Simons: SSM stance could be behind axe
An axed opposition senator has claimed his support for same-sex marriage could have contributed to a decision to dump him from the Upper House.
Andrew Simons — who will be replaced by Robyn Swan, the One Bermuda Alliance caucus chairwoman — said yesterday that the decision “took me by surprise”.
He added that he had spoken to Jeanne Atherden, the Opposition Leader, “a few times” about his future in the Senate and asked if she had concerns about his performance.
Mr Simons said: “She said, ‘none’, although she did seem uncomfortable with my strong support of marriage equality. That was the only specific thing she could point to.”
Ms Atherden voted in favour of Progressive Labour Party backbencher Wayne Furbert’s Private Members’ Bill of 2016, which was designed to restrict marriage to between a man and a woman.
Mr Simons was speaking after Ms Atherden announced two new faces in the three-strong opposition team in the Senate.
Justin Mathias is to move from a Senate seat to take over as party chairman and will be replaced by Victoria Cunningham, vice-president of underwriting at reinsurance firm Tokio Millennium Re.
Mr Simons, who has served in the Senate for 16 months, said he was told he would be replaced at the weekend.
He added: “I sort of learnt about it on late Saturday night and then had a few conversations with the leader on Sunday and I guess a little bit on Monday. But she had already made her decision.”
Mr Simons said the timing was “a bit strange” because six more weeks remained in the legislative session.
He added: “There is legislation that is in train over that period, so it caught me by surprise.”
Mr Simons said he was “not sure” about a future role in the OBA. He added: “The simplest explanation is I’ll take a back seat.”
But Mr Simons was “grateful” for the chance to serve in the Senate.
He said: “There are clearly areas I have taken an interest in or have a background in and I’ve tried to use the platform of the Senate to advocate good policies and highlight bad ones.
“It’s given me the opportunity to advocate for human rights and better treatment of women and for a number of issues that affect the island — unsustainable debt levels, long-term care needs and needed reforms to the healthcare system.”
Mr Simons said that the appointment and removal of senators was at the party leader’s discretion. “I completely respect her decision to exercise that power. When you go into the Senate, you know that you can be removed at any time — that’s just the way it works,” he added.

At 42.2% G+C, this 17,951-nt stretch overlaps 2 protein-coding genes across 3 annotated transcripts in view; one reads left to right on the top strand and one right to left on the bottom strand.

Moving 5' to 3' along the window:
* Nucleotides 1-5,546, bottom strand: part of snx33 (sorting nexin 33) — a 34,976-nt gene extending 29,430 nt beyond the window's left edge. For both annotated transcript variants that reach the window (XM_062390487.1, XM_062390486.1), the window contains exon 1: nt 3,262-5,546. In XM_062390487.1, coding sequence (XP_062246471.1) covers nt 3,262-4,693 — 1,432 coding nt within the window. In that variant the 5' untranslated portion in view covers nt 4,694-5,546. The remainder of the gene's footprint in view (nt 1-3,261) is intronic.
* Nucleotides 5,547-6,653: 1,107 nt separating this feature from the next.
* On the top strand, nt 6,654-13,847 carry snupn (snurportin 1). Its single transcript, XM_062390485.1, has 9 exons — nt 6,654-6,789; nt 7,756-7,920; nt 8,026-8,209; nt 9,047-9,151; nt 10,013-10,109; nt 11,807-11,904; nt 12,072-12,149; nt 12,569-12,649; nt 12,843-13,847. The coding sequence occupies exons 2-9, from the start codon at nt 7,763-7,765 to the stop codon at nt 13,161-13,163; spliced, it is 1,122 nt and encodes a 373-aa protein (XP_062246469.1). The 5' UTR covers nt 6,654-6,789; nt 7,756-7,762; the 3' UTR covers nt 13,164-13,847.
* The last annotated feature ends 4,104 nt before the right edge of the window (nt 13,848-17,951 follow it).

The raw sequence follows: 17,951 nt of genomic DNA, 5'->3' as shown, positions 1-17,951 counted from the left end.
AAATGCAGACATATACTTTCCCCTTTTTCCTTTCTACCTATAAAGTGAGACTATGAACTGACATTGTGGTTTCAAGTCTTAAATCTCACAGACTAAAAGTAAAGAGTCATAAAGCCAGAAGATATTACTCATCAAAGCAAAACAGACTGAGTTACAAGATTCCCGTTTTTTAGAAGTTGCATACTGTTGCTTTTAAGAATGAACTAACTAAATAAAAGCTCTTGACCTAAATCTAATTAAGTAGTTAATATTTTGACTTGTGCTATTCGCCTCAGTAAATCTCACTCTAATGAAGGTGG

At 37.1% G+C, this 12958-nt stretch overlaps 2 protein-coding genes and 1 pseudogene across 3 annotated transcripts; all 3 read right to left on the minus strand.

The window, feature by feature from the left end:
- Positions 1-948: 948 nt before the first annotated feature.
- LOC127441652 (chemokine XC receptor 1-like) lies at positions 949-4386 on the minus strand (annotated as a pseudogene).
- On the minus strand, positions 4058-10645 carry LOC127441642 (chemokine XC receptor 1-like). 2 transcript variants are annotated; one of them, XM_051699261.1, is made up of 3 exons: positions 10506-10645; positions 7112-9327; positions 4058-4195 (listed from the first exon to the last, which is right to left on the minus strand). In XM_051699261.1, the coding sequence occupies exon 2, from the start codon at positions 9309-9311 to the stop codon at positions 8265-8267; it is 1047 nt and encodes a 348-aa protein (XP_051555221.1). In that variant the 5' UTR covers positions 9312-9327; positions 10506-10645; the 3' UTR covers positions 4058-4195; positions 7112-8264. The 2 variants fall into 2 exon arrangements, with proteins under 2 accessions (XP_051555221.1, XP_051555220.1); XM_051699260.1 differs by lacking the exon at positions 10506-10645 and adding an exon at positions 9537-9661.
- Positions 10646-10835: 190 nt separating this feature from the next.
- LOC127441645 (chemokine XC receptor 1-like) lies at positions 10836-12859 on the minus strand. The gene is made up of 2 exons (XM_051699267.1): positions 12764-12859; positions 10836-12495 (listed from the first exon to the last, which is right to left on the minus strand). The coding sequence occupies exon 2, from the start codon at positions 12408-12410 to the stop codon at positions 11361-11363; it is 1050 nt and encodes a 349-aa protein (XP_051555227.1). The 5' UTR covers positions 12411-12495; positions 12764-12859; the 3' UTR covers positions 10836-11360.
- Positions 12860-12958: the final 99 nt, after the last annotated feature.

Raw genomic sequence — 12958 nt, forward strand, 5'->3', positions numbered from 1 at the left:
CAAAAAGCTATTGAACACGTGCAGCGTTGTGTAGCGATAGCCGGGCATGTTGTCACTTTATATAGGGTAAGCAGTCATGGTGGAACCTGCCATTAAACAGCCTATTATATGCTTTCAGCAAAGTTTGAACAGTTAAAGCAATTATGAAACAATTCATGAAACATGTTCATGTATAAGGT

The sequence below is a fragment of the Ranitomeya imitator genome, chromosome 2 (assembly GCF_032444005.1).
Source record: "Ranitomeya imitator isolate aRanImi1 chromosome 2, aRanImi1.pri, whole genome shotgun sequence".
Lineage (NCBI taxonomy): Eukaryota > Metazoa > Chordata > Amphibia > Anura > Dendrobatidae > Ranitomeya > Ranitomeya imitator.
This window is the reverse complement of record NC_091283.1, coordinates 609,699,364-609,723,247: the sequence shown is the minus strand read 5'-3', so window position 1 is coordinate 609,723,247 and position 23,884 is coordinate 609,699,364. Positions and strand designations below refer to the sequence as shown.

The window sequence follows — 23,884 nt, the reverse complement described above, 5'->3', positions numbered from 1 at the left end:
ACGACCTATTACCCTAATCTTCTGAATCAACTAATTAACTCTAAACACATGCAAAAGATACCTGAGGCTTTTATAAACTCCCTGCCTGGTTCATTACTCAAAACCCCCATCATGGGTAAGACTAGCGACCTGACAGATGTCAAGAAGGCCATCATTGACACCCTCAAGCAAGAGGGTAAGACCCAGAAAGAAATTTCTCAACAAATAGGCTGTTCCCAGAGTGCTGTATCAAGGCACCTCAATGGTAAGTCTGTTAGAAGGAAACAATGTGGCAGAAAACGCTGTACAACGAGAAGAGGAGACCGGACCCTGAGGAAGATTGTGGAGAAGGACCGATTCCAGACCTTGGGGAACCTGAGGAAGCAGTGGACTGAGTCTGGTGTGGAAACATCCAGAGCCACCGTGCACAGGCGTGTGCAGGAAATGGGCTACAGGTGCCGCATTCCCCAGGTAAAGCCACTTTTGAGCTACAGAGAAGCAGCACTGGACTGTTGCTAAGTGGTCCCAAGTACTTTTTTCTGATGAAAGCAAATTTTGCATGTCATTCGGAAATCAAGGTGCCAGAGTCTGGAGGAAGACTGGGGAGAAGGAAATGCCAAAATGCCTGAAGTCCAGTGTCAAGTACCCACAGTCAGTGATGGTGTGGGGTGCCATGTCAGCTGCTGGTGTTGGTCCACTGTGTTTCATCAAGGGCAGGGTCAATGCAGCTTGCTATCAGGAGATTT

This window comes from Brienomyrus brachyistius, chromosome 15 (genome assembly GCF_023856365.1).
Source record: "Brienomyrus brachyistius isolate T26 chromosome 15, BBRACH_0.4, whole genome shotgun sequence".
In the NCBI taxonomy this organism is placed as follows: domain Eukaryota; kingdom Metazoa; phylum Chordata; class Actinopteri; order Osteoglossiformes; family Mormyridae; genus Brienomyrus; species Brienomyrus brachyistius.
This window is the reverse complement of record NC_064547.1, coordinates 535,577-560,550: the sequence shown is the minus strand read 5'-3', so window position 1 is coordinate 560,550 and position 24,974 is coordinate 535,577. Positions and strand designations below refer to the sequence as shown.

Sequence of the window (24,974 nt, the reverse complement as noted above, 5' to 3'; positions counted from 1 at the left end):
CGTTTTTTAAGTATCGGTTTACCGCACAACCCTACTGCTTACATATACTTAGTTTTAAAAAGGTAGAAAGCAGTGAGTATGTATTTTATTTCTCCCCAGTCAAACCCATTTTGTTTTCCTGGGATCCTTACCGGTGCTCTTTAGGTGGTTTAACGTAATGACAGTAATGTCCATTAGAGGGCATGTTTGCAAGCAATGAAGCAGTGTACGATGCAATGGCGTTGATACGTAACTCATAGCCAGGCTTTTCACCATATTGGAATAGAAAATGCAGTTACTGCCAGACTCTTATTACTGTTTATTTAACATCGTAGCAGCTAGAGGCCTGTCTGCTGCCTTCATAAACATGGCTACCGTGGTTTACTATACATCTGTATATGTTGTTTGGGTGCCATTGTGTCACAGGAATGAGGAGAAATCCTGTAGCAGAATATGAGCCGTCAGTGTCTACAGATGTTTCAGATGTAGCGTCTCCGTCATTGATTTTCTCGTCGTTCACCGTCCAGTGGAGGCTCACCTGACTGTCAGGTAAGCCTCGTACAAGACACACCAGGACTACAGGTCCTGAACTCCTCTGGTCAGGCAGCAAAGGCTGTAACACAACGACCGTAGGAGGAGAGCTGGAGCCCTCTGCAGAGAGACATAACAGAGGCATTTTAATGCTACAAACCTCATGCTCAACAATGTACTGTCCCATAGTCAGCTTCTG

“Instead of stressing about being in or not being in, I am thankful to have been in for a spell because it does give you an opportunity to highlight important issues.
“It’s more a sense of gratitude than getting hung up on whether I am in or I am not in.”
Ms Atherden thanked Mr Simons for his “sterling work” in the Senate.
She said she hoped he would “continue to offer his sage advice and contribute to the future success of the OBA”.
Mr Mathias, who replaced Nick Kempe as a senator in November last year, will step down near the end of the Parliamentary session.
He said he would deal with the party’s day-to-day operations — “all those background things that nobody sees” — as chairman.
Mr Mathias added: “We are in the middle of transitioning, creating a plan to show our members and then to the general public that we are transitioning, rehabilitating our party, getting more people involved.
“The work that’s being done in the background will be reflected shortly.”
Mr Mathias, 25, is one of the younger politicians in Bermuda.He said the chairman’s job was “an opportunity for me to show what I can do”.
He said there was unity in the OBA and that the mood of the party was “really positive”.
Mr Mathias added: “We’re starting to turn the corner. We’ve reflected on our loss last year, a lot of people are interested — a lot of women are interested — in front-facing politics.
“This summer is going to be very critical for us to go and showcase everything we have in our organisation.
“We will be revealing everything we plan, hopefully by the end of the year.”
Roland Skinner (1940-2018)
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